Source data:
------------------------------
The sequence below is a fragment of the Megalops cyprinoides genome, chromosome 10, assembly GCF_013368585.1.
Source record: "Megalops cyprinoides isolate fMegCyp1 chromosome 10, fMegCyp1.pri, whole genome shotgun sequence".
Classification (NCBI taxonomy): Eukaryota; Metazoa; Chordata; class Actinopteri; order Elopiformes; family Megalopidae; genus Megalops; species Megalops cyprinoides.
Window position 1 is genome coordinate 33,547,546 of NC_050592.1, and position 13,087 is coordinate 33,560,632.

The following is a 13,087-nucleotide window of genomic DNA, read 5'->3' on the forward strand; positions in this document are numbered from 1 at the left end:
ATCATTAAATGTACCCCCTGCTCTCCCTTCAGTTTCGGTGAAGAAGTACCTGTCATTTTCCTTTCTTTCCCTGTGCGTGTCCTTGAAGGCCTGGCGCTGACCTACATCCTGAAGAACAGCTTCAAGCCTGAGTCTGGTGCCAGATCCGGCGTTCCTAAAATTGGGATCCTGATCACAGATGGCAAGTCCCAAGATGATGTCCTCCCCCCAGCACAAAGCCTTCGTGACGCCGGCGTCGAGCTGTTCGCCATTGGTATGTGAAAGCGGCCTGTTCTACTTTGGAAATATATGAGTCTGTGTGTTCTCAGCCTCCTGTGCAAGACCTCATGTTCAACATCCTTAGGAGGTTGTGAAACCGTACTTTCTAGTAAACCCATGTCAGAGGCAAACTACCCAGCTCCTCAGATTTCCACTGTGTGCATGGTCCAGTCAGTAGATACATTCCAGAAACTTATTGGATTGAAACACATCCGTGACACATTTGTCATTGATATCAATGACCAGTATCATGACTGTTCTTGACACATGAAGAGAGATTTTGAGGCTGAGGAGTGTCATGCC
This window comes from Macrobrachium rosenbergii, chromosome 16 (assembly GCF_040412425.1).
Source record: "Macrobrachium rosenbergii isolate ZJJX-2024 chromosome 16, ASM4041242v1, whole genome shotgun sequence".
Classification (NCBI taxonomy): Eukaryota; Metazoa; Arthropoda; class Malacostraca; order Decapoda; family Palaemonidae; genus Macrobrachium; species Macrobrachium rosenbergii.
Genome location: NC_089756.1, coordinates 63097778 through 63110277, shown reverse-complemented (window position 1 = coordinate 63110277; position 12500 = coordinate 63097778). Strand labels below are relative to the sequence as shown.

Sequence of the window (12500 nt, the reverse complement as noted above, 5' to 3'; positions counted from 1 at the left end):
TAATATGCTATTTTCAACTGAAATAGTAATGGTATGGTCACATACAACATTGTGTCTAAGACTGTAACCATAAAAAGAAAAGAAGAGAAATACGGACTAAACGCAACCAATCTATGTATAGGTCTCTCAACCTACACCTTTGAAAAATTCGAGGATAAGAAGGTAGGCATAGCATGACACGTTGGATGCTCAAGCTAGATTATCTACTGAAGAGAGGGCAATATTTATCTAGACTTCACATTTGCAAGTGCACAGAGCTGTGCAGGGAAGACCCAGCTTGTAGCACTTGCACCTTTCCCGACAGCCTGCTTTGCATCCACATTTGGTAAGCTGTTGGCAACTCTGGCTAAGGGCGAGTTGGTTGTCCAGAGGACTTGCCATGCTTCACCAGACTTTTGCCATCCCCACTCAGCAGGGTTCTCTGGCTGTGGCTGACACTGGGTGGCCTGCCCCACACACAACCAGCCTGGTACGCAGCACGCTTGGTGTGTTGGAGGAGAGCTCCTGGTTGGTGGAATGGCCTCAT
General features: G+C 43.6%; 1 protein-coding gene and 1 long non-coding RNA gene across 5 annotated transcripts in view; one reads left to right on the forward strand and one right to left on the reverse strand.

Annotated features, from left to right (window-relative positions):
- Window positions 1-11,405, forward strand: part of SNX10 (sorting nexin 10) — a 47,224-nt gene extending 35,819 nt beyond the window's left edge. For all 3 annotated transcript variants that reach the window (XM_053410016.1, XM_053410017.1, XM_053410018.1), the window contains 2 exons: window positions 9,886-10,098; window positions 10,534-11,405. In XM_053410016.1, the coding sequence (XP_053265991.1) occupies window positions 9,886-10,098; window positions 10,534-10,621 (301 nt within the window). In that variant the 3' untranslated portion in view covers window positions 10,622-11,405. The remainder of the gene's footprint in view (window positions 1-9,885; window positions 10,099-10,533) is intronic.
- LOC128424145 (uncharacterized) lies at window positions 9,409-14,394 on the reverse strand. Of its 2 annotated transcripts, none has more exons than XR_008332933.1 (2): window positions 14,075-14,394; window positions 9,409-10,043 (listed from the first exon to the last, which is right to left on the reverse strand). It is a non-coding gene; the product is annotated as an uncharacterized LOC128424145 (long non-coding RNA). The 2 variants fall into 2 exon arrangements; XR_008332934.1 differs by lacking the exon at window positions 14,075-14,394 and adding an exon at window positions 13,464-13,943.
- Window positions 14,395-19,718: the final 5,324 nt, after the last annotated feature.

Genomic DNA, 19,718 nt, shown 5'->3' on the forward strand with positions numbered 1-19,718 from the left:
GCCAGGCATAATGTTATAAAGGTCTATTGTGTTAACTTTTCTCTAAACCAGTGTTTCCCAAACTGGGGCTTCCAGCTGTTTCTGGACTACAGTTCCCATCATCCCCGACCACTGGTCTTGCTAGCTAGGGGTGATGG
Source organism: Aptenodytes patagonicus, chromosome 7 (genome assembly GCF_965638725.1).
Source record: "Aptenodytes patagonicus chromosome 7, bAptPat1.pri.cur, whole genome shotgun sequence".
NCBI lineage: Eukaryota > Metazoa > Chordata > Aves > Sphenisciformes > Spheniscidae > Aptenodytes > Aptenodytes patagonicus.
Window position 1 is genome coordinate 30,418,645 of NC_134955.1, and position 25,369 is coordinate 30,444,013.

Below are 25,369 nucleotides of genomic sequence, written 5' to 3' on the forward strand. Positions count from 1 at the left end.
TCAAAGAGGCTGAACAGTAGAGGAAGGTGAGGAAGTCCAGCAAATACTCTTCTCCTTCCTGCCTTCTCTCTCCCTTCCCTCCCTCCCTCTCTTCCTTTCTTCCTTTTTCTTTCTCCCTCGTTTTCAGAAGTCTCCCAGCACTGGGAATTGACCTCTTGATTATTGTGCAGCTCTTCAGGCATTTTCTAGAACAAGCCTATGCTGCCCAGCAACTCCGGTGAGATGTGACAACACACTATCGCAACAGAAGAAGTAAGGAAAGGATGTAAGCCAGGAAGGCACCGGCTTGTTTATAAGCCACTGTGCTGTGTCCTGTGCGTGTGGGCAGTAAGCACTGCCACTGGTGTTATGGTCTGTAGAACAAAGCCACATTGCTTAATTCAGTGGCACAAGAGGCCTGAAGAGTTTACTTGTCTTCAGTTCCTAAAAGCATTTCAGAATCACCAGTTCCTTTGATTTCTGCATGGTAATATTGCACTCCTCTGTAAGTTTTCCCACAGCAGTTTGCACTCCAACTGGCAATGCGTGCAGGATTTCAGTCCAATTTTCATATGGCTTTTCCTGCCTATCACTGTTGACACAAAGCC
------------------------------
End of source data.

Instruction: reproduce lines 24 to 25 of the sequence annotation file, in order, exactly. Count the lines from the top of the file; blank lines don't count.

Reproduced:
Below are 25,369 nucleotides of genomic sequence, written 5' to 3' on the forward strand. Positions count from 1 at the left end.
TCAAAGAGGCTGAACAGTAGAGGAAGGTGAGGAAGTCCAGCAAATACTCTTCTCCTTCCTGCCTTCTCTCTCCCTTCCCTCCCTCCCTCTCTTCCTTTCTTCCTTTTTCTTTCTCCCTCGTTTTCAGAAGTCTCCCAGCACTGGGAATTGACCTCTTGATTATTGTGCAGCTCTTCAGGCATTTTCTAGAACAAGCCTATGCTGCCCAGCAACTCCGGTGAGATGTGACAACACACTATCGCAACAGAAGAAGTAAGGAAAGGATGTAAGCCAGGAAGGCACCGGCTTGTTTATAAGCCACTGTGCTGTGTCCTGTGCGTGTGGGCAGTAAGCACTGCCACTGGTGTTATGGTCTGTAGAACAAAGCCACATTGCTTAATTCAGTGGCACAAGAGGCCTGAAGAGTTTACTTGTCTTCAGTTCCTAAAAGCATTTCAGAATCACCAGTTCCTTTGATTTCTGCATGGTAATATTGCACTCCTCTGTAAGTTTTCCCACAGCAGTTTGCACTCCAACTGGCAATGCGTGCAGGATTTCAGTCCAATTTTCATATGGCTTTTCCTGCCTATCACTGTTGACACAAAGCC